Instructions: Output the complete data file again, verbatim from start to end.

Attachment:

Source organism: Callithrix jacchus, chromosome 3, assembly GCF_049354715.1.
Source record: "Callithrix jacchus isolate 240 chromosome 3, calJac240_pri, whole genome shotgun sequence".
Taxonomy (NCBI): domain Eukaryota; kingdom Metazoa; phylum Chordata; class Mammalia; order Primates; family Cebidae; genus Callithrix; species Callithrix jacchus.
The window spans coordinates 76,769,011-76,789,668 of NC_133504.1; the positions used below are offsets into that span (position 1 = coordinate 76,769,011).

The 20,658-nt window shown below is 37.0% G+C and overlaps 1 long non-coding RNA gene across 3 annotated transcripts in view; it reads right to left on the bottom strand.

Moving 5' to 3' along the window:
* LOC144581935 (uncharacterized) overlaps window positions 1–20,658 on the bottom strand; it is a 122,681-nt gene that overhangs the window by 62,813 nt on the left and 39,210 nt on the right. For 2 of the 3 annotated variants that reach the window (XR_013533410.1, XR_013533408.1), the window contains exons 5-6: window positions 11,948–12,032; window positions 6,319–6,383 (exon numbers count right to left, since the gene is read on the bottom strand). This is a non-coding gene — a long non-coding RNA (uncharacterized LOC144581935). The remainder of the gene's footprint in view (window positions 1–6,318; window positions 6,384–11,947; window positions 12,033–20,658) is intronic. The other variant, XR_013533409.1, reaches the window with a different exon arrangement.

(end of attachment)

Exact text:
Source organism: Callithrix jacchus, chromosome 3, assembly GCF_049354715.1.
Source record: "Callithrix jacchus isolate 240 chromosome 3, calJac240_pri, whole genome shotgun sequence".
Taxonomy (NCBI): domain Eukaryota; kingdom Metazoa; phylum Chordata; class Mammalia; order Primates; family Cebidae; genus Callithrix; species Callithrix jacchus.
The window spans coordinates 76,769,011-76,789,668 of NC_133504.1; the positions used below are offsets into that span (position 1 = coordinate 76,769,011).

The 20,658-nt window shown below is 37.0% G+C and overlaps 1 long non-coding RNA gene across 3 annotated transcripts in view; it reads right to left on the bottom strand.

Moving 5' to 3' along the window:
* LOC144581935 (uncharacterized) overlaps window positions 1–20,658 on the bottom strand; it is a 122,681-nt gene that overhangs the window by 62,813 nt on the left and 39,210 nt on the right. For 2 of the 3 annotated variants that reach the window (XR_013533410.1, XR_013533408.1), the window contains exons 5-6: window positions 11,948–12,032; window positions 6,319–6,383 (exon numbers count right to left, since the gene is read on the bottom strand). This is a non-coding gene — a long non-coding RNA (uncharacterized LOC144581935). The remainder of the gene's footprint in view (window positions 1–6,318; window positions 6,384–11,947; window positions 12,033–20,658) is intronic. The other variant, XR_013533409.1, reaches the window with a different exon arrangement.